ACSI Refill Instructions
HP 51640A, HP 51645A, HP 51645G, and HP 51650A Cartridges
Also HP C6615A Cartridges.
HP Deskjet 700, 800, 1000, 1200, and 1600 Series Printers and DesignJet Plotters
Updated May 13, 1999
These cartridges are virtually identical and refill the same. The ink in
these cartridges is retained because the cartridge develops a
slight vacuum. These cartridges are sealed plastic boxes.
We offer a selection of 3 inks for these cartridges.
Having said all of this, what do we recommend?
- WJ-1010 is a premium pigmented ink which is an extremely close match to
the performance of the original HP ink. This ink will give excellent Ultra-violet
resistance to fading, and good water resistance. A word of caution: Because the pigments
tend to carbonize in the print head if printing continues with a
dry cartridge, it is important to refill immediately when using this ink. This
ink is also more expensive than the other two inks.
- WJ-163 is a dye-based ink which is also an excellent performance match
to the original HP ink under most conditions. This ink is oriented toward
text printing and drys quickly, leaving the dye on top of the paper. Thus,
it tends to be less water-resistant than the other two inks, but offers
excellent text printing. It also tends to sit on top of color inks and will
sometimes smudge when printed on an ink background.
- WJ-138 is a dye-based ink which was developed to provide better graphics
performance than WJ-163. Because it drys a bit slower, it will tend to
blend into color graphics and soak deeper into the paper, smudging less.
However, it will give slightly inferior text-on-white-paper performance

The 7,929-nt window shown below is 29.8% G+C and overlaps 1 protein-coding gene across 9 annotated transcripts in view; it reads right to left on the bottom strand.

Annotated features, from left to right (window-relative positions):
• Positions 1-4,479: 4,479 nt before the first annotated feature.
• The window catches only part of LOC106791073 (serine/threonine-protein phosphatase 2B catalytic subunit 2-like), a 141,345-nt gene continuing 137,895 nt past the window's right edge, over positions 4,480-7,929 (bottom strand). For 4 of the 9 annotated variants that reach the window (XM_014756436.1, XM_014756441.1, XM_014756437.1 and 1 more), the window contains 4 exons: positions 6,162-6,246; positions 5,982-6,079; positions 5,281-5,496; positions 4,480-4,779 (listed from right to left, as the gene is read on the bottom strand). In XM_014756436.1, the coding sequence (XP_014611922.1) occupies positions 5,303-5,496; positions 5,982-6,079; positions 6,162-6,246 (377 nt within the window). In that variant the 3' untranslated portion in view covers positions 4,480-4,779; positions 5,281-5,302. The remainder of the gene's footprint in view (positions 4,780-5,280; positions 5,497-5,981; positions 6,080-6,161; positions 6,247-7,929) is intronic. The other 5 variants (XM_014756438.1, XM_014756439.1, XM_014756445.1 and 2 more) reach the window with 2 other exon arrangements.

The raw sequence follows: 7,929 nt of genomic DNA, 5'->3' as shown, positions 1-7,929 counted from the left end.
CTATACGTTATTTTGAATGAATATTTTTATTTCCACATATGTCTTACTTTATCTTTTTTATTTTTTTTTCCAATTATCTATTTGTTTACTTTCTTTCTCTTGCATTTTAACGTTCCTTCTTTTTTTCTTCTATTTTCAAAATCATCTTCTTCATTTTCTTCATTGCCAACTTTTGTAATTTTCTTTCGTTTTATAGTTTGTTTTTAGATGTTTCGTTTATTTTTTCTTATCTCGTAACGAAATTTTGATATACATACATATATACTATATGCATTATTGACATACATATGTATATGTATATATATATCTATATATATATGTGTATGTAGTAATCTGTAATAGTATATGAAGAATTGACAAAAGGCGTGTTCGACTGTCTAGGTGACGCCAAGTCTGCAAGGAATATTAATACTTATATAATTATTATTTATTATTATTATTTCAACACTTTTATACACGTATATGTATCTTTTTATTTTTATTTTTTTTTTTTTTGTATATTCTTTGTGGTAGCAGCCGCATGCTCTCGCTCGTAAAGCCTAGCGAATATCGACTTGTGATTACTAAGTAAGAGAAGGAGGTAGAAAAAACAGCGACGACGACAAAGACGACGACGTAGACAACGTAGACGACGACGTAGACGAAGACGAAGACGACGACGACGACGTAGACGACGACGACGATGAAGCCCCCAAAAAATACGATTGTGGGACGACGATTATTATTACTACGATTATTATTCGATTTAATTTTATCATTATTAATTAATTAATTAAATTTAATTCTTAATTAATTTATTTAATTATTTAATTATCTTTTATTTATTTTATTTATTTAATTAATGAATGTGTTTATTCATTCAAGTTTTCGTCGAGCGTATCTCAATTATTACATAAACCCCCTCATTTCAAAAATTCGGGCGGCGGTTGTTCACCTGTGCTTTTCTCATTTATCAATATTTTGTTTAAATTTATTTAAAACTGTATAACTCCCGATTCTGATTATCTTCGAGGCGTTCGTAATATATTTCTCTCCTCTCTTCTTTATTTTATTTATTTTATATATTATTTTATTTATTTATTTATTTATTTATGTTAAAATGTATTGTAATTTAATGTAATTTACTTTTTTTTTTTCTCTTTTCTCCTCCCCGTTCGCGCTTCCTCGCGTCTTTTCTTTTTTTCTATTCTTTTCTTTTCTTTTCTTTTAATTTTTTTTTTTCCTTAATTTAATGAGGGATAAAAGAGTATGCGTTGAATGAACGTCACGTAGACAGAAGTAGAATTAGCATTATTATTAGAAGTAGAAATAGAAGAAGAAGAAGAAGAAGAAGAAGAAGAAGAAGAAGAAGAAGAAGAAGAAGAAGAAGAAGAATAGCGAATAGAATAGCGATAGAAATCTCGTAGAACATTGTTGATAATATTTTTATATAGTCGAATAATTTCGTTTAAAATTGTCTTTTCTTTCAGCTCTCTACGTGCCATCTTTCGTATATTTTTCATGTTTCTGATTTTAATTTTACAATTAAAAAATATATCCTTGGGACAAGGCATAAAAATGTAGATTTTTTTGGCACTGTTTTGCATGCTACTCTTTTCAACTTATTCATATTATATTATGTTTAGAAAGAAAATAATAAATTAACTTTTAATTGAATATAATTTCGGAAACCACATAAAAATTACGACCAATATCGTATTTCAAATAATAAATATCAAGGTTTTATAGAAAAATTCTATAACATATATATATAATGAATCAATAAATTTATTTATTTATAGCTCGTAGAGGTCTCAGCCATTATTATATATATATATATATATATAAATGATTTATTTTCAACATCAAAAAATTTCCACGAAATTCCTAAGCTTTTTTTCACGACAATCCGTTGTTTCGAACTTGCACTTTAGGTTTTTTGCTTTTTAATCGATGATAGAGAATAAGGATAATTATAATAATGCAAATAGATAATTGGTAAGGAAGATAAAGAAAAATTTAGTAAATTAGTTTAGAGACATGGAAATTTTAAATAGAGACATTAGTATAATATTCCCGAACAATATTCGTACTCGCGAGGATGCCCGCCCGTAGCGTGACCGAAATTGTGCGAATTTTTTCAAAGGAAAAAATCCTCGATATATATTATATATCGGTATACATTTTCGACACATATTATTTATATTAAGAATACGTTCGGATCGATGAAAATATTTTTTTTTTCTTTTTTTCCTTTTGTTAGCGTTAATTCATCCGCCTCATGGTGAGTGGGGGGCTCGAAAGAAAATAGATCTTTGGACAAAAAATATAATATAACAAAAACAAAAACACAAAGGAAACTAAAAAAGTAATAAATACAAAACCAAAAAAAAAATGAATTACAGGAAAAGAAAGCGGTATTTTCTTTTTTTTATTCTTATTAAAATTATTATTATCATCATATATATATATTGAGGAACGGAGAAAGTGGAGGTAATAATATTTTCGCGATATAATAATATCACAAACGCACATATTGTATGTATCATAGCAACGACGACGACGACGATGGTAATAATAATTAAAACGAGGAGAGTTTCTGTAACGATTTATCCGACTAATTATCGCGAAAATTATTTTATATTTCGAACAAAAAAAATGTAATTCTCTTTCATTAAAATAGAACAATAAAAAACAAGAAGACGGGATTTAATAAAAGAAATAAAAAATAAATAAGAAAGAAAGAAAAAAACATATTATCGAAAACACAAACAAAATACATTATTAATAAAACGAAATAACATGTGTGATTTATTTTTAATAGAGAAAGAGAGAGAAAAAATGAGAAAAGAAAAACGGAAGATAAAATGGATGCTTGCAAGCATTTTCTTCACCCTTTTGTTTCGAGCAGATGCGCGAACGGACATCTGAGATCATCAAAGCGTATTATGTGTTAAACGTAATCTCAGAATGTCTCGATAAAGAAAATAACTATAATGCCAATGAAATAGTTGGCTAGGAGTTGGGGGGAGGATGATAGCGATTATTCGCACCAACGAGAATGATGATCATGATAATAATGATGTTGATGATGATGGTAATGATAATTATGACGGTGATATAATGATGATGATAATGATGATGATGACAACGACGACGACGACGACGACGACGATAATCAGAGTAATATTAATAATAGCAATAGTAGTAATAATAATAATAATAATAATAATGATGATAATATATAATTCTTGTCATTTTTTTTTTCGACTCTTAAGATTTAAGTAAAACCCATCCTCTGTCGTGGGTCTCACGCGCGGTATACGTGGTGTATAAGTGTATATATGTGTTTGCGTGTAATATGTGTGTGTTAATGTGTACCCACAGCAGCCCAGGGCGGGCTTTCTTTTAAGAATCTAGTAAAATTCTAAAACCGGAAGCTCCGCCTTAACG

than WJ-163 since the WJ-138 tends to spread more before drying. WJ-138 also
gives good water-resistance because more of the ink has soaked deeper into
Most people will find that WJ-163 is the best choice for their general
purpose printing. If you require professional quality output, a high
degree of fading protection, or a water resistant ink, consider
the WJ-1010. If you print lots of graphics, particularly with black text
on a printed background, consider WJ-138.
Unless you otherwise specify when ordering, we will ship WJ-163 ink.
Step 1) Put the cartridge on some paper towels in an area where you
can tolerate a spill. Be sure that you are wearing old clothes, since the
first time you fill the cartridge, you will probably get some ink on your
clothes and hands. You may wish to wear rubber gloves if you don't wish to
stain your hands. We also don't recommend refilling as a family project --
it's amazing what a three-year-old can do with a pint bottle of highly
concentrated ink! See our General Information for more details.
Step 2) Turn the cartridge upside down.
- Locate the rectangular copper printhead where the ink comes out.
- Behind the printhead is a black plastic rectangular well.
- Behind the rectangular well is a round black dimple in the center of the cartridge
bottom.This round black dimple
looks similar to a mold release mark from the plastic mold. In
reality, this dimple is a small piece of black rubbery plastic which
conceals the original fill hole of the cartridge!